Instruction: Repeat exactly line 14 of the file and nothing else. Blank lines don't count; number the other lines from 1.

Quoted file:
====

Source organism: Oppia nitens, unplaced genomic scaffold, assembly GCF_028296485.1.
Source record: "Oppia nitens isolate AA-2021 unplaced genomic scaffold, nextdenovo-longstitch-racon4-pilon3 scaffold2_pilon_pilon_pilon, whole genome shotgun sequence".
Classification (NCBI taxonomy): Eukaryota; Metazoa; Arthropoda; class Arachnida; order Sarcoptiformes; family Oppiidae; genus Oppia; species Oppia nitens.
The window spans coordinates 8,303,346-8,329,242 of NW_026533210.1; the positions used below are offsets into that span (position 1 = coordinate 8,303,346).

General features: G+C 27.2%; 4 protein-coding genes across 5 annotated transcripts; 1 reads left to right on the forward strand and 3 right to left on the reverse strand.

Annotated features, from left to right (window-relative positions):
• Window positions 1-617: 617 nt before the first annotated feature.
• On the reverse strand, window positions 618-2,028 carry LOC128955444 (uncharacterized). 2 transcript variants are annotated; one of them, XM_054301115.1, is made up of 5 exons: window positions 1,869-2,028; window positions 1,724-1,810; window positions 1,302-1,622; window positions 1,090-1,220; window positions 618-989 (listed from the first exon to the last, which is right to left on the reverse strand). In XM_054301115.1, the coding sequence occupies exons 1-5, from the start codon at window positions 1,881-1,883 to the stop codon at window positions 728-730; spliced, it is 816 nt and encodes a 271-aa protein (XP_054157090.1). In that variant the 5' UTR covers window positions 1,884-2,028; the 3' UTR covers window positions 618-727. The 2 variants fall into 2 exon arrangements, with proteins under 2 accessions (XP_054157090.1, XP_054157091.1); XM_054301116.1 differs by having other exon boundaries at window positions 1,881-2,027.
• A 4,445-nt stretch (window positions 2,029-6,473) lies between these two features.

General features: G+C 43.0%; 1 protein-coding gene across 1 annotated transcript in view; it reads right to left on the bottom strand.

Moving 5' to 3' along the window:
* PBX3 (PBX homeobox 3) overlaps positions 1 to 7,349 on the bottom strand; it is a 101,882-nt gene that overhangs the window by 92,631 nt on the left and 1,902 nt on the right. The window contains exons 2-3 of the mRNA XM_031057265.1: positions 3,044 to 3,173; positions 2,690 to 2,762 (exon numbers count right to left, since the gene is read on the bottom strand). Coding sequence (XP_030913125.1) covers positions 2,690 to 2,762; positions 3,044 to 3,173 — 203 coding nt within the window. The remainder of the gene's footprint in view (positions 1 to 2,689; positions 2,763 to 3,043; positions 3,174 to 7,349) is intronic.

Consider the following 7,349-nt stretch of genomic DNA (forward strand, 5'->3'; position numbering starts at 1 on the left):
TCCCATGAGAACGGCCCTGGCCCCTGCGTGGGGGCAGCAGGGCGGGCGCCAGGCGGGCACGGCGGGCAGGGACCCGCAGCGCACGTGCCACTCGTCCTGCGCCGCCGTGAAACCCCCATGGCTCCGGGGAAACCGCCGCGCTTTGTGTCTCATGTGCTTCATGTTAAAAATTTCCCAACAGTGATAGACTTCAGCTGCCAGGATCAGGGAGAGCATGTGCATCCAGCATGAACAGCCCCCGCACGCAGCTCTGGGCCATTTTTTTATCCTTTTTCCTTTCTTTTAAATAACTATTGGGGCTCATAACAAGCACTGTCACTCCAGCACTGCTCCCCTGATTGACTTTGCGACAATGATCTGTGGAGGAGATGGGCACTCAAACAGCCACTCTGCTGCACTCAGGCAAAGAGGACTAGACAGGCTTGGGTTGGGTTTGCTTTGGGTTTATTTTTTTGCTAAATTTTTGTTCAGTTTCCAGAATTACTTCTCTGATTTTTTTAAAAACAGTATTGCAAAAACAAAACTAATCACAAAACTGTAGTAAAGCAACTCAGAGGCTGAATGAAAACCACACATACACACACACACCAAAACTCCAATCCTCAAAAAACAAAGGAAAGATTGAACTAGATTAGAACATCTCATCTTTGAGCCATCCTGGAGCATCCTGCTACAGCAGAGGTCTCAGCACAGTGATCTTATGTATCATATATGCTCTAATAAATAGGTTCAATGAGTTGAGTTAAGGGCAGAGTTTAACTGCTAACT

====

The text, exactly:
TCCCATGAGAACGGCCCTGGCCCCTGCGTGGGGGCAGCAGGGCGGGCGCCAGGCGGGCACGGCGGGCAGGGACCCGCAGCGCACGTGCCACTCGTCCTGCGCCGCCGTGAAACCCCCATGGCTCCGGGGAAACCGCCGCGCTTTGTGTCTCATGTGCTTCATGTTAAAAATTTCCCAACAGTGATAGACTTCAGCTGCCAGGATCAGGGAGAGCATGTGCATCCAGCATGAACAGCCCCCGCACGCAGCTCTGGGCCATTTTTTTATCCTTTTTCCTTTCTTTTAAATAACTATTGGGGCTCATAACAAGCACTGTCACTCCAGCACTGCTCCCCTGATTGACTTTGCGACAATGATCTGTGGAGGAGATGGGCACTCAAACAGCCACTCTGCTGCACTCAGGCAAAGAGGACTAGACAGGCTTGGGTTGGGTTTGCTTTGGGTTTATTTTTTTGCTAAATTTTTGTTCAGTTTCCAGAATTACTTCTCTGATTTTTTTAAAAACAGTATTGCAAAAACAAAACTAATCACAAAACTGTAGTAAAGCAACTCAGAGGCTGAATGAAAACCACACATACACACACACACCAAAACTCCAATCCTCAAAAAACAAAGGAAAGATTGAACTAGATTAGAACATCTCATCTTTGAGCCATCCTGGAGCATCCTGCTACAGCAGAGGTCTCAGCACAGTGATCTTATGTATCATATATGCTCTAATAAATAGGTTCAATGAGTTGAGTTAAGGGCAGAGTTTAACTGCTAACT